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Actually in C it’s totally legal to modify the loop variable. It’s a well known source of nasty bugs if you are not careful, but the C compiler itself will not create them, the programmer does. But the Lua byte code generator could store the loop variable somewhere else than as a reference to the Lua stack, for instance directly in a reserved CPU register for performance reason and then your modification of the stack variable is simply ignored. The fact that it doesn’t currently seem to do that (under your tested conditions, but who knows if it couldn’t under other conditions?) is meaningless. The reference manual states explicitly that it’s not safe and hence you can continue to argue that it should or that it is, but the canonical reference says it’s not. That it seems to work is no guarantee that it is safe and if you do it anyways and then find a problem and try to file a bug report the answer will be: Duh, you shouldn’t do that, the manual explicitly states that it is unsafe!

If you really want to change that, you should sit down and write a paper about how to 100% safely guarantee that the Lua byte code generator never will be able to have that happen, what to lookout for when modifying that code, a comprehensive set of unit tests and then start a proposal to have that all implemented in a upcoming version of Lua. Then fight the forces of status quo ad infinitum and then it may be changed in the manuals. 😀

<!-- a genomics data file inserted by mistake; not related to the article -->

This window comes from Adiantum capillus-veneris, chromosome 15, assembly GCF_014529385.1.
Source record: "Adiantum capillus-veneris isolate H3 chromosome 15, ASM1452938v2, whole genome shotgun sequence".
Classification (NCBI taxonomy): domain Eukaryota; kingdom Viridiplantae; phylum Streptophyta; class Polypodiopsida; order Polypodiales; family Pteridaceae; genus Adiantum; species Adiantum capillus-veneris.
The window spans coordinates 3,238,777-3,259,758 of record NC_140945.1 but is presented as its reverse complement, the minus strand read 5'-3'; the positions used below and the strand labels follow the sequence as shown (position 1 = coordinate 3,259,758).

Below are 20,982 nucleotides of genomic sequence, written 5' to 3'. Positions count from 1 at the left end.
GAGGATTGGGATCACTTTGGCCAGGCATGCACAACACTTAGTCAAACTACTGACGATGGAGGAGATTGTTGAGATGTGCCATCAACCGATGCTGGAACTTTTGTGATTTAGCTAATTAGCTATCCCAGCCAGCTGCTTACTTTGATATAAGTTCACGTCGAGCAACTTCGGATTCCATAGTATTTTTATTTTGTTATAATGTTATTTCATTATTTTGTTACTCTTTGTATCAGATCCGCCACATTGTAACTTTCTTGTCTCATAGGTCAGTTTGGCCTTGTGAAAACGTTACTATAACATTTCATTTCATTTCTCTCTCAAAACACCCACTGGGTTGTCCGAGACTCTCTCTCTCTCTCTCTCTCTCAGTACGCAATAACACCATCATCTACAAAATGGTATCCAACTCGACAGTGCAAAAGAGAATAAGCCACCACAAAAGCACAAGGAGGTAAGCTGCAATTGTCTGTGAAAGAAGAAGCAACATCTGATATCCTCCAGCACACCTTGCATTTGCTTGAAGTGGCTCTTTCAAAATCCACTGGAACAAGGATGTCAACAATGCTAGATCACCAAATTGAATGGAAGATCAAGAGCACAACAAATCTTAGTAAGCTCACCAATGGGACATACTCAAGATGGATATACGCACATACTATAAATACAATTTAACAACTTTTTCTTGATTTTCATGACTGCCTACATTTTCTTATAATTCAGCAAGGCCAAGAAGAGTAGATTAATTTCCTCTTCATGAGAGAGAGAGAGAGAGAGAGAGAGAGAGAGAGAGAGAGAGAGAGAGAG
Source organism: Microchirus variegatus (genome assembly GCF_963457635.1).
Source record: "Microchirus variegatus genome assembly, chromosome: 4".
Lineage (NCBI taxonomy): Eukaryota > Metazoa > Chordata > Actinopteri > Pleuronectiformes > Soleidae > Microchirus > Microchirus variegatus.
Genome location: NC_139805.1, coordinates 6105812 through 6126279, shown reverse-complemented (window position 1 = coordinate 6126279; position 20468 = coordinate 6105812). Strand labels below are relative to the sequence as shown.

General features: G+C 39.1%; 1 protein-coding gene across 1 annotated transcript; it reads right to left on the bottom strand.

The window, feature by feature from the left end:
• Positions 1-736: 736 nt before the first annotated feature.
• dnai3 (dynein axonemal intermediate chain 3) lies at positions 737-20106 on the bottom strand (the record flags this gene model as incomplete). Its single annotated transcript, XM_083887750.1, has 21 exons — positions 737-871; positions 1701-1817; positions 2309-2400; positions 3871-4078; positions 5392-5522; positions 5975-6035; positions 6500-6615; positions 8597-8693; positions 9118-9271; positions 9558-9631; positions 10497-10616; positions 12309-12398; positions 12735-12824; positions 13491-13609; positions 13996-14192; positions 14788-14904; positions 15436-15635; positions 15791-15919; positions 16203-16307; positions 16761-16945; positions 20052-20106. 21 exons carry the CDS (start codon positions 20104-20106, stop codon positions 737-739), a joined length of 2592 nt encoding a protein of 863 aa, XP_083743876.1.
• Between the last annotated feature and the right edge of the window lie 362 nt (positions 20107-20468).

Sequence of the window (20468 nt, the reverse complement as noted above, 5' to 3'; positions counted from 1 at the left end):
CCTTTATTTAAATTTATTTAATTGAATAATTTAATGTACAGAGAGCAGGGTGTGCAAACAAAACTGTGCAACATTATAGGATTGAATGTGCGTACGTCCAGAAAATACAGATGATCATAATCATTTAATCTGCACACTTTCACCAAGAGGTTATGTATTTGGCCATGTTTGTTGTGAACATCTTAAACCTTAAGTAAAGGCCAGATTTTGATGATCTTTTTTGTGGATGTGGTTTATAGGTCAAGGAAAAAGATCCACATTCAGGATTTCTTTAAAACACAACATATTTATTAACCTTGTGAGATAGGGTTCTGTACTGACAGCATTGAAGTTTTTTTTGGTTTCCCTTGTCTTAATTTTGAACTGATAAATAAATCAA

Rolf Kalbermatter

> On 12 Dec 2022, at 06:16, bil til <> wrote:
> Am So., 11. Dez. 2022 um 12:33 Uhr schrieb Rolf Kalbermatter
> <>:
>> It’s not bizarre at all. Lua may be not a compiler in itself (although there exist JIT versions
>> and similar of it) but it’s written in C. And C has the notorious feature of stating many things
>> as not being defined for the sake of efficient implementations on all kind of hardware, including
>> very esoteric ones.
> I have to admit, that I have not any overview how Lua does the for
> looping in detail, but I would bet that the for looping in Lua FOR
> SURE does NOT rely on any "C Compiler for looping approach". It
> typically just should be programmed very similar to the Lua while do
> end / repeat until loop, just with this additional counter variable,
> which MUST be a "normal Lua" value, so it must reside on Lua stack
> "very Lua normally".
> After the comments above of Francisco, I interprete it as safe to
> interprete the warning in the reference manual more like "It is safe
> to vary the counter loop variable inside the for loop limits, but any
> new value outside the for loop might lead to undefined behaviour." ...
> I hope I will survive this and not run into explosions :).